Since men are from from Mars and women are from Venus, marriage, or lack of marriage, has different health impacts on the different genders.
A study conducted by University College London and published in the American Journal of Public Health, found that never marrying or cohabiting with a significant other had negative health effects on both men and women, but this effect was more pronounced in men.
“Not marrying or cohabiting is less detrimental among woman than men,” said Dr. George Ploubidis, a population health scientist at the UCL Institute of Education. “Being married appears to be more beneficial for men.”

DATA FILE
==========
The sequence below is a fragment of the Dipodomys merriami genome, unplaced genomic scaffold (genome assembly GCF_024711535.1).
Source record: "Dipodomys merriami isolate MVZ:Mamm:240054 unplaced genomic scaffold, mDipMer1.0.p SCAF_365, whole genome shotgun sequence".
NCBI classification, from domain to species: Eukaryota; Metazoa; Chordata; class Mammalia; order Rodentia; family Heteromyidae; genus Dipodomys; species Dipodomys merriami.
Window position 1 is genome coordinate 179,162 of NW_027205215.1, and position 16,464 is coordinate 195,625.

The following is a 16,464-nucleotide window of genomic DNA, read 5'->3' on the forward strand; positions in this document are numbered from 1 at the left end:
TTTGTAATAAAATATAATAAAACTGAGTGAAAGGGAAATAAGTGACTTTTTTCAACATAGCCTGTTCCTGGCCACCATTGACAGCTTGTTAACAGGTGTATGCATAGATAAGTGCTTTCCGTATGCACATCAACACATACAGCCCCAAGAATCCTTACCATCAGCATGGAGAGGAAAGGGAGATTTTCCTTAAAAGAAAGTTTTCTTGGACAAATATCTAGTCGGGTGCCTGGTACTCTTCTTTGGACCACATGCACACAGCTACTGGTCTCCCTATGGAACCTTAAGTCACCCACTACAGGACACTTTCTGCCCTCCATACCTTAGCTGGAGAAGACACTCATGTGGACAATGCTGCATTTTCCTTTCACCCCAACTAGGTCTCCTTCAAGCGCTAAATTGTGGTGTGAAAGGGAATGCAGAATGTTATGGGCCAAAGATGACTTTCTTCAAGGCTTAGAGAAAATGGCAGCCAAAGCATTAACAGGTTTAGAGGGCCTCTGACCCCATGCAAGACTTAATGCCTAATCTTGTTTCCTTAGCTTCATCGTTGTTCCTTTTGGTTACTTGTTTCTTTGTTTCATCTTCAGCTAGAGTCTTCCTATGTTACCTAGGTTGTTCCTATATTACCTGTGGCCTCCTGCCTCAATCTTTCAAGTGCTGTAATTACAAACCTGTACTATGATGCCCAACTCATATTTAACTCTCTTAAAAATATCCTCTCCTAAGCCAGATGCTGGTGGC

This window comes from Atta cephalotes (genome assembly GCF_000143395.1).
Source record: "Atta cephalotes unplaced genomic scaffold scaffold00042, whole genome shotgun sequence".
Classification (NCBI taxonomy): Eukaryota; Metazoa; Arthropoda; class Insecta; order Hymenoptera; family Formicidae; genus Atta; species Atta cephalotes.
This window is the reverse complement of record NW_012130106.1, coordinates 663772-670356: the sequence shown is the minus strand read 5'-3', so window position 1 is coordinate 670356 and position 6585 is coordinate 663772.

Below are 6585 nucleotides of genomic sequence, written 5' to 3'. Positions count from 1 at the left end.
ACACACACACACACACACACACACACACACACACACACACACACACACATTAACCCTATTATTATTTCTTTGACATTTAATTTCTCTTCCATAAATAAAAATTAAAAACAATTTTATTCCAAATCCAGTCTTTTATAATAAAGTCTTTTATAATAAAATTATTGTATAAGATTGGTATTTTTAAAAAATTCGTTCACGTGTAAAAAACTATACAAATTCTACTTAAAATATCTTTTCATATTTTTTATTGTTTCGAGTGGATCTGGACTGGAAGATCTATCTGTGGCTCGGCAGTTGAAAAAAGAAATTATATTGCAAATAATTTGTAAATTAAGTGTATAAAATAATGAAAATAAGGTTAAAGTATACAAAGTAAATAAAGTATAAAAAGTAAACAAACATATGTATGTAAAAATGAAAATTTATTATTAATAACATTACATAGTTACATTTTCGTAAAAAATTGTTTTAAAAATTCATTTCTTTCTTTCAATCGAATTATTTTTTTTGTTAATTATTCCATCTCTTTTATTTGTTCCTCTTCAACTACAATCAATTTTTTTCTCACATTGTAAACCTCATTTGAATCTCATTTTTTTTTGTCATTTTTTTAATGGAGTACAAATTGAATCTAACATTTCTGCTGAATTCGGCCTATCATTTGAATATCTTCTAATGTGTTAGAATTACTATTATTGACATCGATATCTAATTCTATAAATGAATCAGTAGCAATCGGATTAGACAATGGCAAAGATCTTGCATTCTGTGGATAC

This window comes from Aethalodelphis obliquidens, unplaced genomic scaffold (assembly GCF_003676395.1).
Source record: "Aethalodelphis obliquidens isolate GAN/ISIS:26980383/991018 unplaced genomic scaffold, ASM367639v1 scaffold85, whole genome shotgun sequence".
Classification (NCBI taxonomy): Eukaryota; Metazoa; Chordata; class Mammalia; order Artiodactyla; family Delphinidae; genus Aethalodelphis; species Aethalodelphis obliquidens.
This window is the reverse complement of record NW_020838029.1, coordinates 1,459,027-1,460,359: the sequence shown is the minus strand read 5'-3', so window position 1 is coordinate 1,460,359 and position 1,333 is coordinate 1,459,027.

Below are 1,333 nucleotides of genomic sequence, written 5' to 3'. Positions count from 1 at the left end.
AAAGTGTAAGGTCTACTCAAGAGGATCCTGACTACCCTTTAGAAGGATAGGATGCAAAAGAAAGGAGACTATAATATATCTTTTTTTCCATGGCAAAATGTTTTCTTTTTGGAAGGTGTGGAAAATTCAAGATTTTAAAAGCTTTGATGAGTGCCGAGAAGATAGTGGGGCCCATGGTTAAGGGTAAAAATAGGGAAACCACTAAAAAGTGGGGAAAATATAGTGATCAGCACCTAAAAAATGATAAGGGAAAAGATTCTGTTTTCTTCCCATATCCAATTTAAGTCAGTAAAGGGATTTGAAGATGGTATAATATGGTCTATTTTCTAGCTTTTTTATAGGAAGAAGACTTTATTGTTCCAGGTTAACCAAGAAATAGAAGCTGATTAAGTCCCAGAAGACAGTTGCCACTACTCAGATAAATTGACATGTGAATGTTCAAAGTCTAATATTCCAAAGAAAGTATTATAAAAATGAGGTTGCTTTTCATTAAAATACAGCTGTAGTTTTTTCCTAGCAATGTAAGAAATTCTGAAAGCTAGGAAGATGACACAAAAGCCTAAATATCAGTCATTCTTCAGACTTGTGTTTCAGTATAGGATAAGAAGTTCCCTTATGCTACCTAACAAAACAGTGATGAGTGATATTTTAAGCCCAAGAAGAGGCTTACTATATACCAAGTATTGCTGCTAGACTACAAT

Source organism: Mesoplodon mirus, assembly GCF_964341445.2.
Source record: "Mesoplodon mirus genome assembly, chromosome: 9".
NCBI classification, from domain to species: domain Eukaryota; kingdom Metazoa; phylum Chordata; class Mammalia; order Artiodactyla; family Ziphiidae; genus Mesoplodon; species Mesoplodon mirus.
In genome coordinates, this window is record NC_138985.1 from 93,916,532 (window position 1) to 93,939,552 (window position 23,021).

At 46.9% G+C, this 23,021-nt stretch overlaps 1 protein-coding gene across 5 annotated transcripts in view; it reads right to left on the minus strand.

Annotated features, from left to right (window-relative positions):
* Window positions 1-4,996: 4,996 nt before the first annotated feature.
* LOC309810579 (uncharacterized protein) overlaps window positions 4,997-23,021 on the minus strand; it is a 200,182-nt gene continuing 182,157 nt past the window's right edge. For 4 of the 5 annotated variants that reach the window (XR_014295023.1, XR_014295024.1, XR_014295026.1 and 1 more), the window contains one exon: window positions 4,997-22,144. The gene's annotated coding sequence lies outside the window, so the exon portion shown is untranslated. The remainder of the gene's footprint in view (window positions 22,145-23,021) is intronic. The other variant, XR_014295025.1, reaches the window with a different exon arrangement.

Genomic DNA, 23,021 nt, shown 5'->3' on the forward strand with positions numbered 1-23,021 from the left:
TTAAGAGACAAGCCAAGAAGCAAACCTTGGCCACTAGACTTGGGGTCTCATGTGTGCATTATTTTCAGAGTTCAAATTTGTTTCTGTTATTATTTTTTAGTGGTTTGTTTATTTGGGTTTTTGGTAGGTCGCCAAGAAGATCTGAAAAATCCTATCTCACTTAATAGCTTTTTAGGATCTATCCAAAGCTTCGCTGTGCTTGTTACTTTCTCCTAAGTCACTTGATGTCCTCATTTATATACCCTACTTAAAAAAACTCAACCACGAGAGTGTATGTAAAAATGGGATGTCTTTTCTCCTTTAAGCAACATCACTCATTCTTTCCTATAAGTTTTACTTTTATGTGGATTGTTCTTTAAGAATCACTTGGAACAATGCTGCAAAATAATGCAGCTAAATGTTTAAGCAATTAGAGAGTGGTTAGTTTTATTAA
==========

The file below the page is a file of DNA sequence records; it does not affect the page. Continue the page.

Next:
Middle-aged women who had never married had the same chance of developing metabolic syndrome - a cluster of conditions that combines obesity, high blood pressure and high blood sugar – as married women.
A biomarker used to determine a greater risk of heart problems was 14 per cent higher in single men than married men, the study found, but was practically unchanged in women. A similar result was found for a biomarker for breathing problems.
The study used data from a group of 10,000 British people born within one week of each other in March 1958.
It did find out of all of the different groups of people studied, women who had married in their late 20s or early 30s and remained married were the healthiest in midlife.
The study found similar health outcomes in people who were not formally married but lived with their significant other.